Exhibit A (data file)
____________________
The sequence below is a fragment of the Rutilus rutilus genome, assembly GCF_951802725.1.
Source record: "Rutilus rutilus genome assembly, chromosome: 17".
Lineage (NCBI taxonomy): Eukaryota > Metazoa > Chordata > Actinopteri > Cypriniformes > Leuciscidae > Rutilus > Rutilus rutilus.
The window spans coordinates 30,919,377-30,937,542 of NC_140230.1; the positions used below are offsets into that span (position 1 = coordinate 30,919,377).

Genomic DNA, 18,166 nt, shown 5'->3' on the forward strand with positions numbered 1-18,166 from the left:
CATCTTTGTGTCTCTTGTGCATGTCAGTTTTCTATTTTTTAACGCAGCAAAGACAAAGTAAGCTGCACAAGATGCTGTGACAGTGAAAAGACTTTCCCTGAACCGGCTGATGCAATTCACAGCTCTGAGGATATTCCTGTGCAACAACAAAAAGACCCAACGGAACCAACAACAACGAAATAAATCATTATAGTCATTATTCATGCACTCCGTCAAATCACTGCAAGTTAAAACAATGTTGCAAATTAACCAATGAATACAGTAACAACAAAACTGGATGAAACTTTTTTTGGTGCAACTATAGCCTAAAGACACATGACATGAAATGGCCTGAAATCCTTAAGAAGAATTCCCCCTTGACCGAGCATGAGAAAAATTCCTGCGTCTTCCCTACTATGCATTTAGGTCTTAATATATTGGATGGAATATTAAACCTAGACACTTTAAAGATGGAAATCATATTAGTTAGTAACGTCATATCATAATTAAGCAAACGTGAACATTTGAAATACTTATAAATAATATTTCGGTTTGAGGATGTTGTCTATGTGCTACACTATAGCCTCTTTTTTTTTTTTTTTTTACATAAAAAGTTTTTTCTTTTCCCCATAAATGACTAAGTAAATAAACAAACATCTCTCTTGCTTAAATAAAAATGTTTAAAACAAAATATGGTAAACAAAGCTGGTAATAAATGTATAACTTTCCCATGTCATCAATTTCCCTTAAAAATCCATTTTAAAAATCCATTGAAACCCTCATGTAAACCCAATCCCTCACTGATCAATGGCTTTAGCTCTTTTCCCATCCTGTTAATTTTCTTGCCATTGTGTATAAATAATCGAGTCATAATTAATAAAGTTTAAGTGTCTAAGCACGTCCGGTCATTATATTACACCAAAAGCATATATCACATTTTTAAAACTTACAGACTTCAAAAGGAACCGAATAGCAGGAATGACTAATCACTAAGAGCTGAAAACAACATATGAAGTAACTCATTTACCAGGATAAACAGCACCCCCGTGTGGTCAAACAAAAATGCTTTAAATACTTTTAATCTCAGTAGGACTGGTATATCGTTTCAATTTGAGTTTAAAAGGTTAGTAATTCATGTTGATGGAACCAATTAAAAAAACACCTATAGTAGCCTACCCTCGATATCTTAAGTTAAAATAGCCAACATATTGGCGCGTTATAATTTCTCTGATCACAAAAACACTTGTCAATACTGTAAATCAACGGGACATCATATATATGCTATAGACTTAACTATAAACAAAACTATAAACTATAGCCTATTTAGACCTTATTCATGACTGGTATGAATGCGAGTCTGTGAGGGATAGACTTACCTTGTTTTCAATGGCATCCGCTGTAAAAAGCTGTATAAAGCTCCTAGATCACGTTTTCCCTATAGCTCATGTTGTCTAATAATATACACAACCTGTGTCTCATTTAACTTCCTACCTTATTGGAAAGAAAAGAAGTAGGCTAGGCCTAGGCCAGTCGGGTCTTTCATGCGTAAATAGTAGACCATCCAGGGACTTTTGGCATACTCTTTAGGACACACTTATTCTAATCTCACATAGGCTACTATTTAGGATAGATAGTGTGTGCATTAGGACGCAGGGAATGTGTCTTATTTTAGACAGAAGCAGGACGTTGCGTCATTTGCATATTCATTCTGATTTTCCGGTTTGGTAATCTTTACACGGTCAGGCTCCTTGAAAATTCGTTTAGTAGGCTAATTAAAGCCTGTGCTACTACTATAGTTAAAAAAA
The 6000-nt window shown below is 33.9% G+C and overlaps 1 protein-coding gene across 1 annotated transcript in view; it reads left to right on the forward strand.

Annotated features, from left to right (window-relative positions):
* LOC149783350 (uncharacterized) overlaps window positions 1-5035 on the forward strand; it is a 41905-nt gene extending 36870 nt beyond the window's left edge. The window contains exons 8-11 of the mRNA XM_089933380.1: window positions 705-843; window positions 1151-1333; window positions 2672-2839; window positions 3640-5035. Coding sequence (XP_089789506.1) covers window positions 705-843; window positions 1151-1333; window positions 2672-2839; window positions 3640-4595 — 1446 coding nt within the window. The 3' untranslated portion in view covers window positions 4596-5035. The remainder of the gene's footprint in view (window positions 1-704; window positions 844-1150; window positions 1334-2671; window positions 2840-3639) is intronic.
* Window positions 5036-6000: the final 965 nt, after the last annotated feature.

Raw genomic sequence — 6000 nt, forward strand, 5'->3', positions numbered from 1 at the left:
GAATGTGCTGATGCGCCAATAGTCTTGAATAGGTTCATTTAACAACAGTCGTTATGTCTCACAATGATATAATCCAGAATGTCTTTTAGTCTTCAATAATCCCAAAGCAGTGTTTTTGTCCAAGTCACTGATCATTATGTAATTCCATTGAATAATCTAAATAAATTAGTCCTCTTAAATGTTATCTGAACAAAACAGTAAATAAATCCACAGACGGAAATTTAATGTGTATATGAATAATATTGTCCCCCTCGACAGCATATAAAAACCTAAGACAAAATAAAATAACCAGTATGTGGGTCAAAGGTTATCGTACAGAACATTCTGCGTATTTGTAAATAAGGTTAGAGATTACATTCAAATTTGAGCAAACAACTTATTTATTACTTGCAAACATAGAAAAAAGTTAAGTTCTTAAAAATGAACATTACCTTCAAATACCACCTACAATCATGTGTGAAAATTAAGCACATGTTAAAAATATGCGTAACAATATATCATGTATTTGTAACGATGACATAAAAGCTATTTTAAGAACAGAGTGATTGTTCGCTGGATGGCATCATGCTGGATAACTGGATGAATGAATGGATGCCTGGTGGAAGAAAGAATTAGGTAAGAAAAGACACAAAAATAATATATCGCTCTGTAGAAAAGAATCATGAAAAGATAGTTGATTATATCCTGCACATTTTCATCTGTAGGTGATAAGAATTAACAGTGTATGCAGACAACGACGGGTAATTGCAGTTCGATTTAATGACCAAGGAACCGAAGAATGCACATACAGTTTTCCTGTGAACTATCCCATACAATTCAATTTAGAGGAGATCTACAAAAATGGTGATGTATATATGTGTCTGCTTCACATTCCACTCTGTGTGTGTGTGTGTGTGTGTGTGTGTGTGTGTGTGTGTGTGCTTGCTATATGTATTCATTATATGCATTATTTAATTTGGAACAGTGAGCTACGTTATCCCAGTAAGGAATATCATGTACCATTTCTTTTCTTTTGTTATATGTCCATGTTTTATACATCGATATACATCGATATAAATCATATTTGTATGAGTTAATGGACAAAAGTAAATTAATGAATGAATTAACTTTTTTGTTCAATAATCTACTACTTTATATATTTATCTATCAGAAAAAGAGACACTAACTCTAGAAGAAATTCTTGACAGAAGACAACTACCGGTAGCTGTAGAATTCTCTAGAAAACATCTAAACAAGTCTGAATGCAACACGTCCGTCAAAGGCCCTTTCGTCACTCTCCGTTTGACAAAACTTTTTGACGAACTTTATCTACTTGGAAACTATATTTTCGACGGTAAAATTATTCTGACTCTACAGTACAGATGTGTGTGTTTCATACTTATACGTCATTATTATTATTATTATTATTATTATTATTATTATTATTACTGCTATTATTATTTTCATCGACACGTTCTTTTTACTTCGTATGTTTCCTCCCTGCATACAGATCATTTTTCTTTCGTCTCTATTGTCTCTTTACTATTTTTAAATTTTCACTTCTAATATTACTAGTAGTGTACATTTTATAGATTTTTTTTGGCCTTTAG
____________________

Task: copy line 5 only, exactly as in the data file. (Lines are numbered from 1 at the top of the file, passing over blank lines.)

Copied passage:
Genomic DNA, 18,166 nt, shown 5'->3' on the forward strand with positions numbered 1-18,166 from the left: